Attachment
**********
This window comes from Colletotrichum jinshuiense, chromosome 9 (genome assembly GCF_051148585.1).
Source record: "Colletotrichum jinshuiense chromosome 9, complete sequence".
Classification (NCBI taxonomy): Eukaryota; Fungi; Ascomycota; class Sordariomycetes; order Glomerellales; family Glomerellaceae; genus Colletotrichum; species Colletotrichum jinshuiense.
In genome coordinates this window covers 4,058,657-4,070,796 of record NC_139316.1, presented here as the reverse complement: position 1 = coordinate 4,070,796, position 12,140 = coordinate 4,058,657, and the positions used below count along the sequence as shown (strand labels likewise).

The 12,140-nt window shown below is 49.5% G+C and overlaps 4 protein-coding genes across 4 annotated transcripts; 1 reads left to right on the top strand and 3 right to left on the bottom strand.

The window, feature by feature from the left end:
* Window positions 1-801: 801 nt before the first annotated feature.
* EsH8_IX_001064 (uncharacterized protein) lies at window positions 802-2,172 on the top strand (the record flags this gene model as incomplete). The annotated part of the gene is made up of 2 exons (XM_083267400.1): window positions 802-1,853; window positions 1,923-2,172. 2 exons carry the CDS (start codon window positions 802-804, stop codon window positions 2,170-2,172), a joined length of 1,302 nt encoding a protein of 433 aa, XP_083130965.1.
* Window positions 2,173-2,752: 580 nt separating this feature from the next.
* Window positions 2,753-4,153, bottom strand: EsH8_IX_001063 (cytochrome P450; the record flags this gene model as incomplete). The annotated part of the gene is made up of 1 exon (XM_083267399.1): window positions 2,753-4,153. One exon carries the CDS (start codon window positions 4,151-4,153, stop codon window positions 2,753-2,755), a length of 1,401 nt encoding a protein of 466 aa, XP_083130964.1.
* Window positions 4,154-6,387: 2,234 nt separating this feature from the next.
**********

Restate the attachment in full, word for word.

This window comes from Colletotrichum jinshuiense, chromosome 9 (genome assembly GCF_051148585.1).
Source record: "Colletotrichum jinshuiense chromosome 9, complete sequence".
Classification (NCBI taxonomy): Eukaryota; Fungi; Ascomycota; class Sordariomycetes; order Glomerellales; family Glomerellaceae; genus Colletotrichum; species Colletotrichum jinshuiense.
In genome coordinates this window covers 4,058,657-4,070,796 of record NC_139316.1, presented here as the reverse complement: position 1 = coordinate 4,070,796, position 12,140 = coordinate 4,058,657, and the positions used below count along the sequence as shown (strand labels likewise).

The 12,140-nt window shown below is 49.5% G+C and overlaps 4 protein-coding genes across 4 annotated transcripts; 1 reads left to right on the top strand and 3 right to left on the bottom strand.

The window, feature by feature from the left end:
* Window positions 1-801: 801 nt before the first annotated feature.
* EsH8_IX_001064 (uncharacterized protein) lies at window positions 802-2,172 on the top strand (the record flags this gene model as incomplete). The annotated part of the gene is made up of 2 exons (XM_083267400.1): window positions 802-1,853; window positions 1,923-2,172. 2 exons carry the CDS (start codon window positions 802-804, stop codon window positions 2,170-2,172), a joined length of 1,302 nt encoding a protein of 433 aa, XP_083130965.1.
* Window positions 2,173-2,752: 580 nt separating this feature from the next.
* Window positions 2,753-4,153, bottom strand: EsH8_IX_001063 (cytochrome P450; the record flags this gene model as incomplete). The annotated part of the gene is made up of 1 exon (XM_083267399.1): window positions 2,753-4,153. One exon carries the CDS (start codon window positions 4,151-4,153, stop codon window positions 2,753-2,755), a length of 1,401 nt encoding a protein of 466 aa, XP_083130964.1.
* Window positions 4,154-6,387: 2,234 nt separating this feature from the next.